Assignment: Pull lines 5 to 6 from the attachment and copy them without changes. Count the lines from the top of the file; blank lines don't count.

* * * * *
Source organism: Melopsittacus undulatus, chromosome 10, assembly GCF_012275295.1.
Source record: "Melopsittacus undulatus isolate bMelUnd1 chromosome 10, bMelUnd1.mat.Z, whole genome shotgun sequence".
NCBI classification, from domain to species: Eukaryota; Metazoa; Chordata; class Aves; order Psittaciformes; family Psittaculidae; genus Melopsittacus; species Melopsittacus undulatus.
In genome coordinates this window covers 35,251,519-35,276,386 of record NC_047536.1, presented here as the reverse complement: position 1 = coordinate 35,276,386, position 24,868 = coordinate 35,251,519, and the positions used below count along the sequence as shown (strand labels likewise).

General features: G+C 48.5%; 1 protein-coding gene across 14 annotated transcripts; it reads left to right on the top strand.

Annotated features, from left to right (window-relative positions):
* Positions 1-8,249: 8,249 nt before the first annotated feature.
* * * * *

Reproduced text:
General features: G+C 48.5%; 1 protein-coding gene across 14 annotated transcripts; it reads left to right on the top strand.

Annotated features, from left to right (window-relative positions):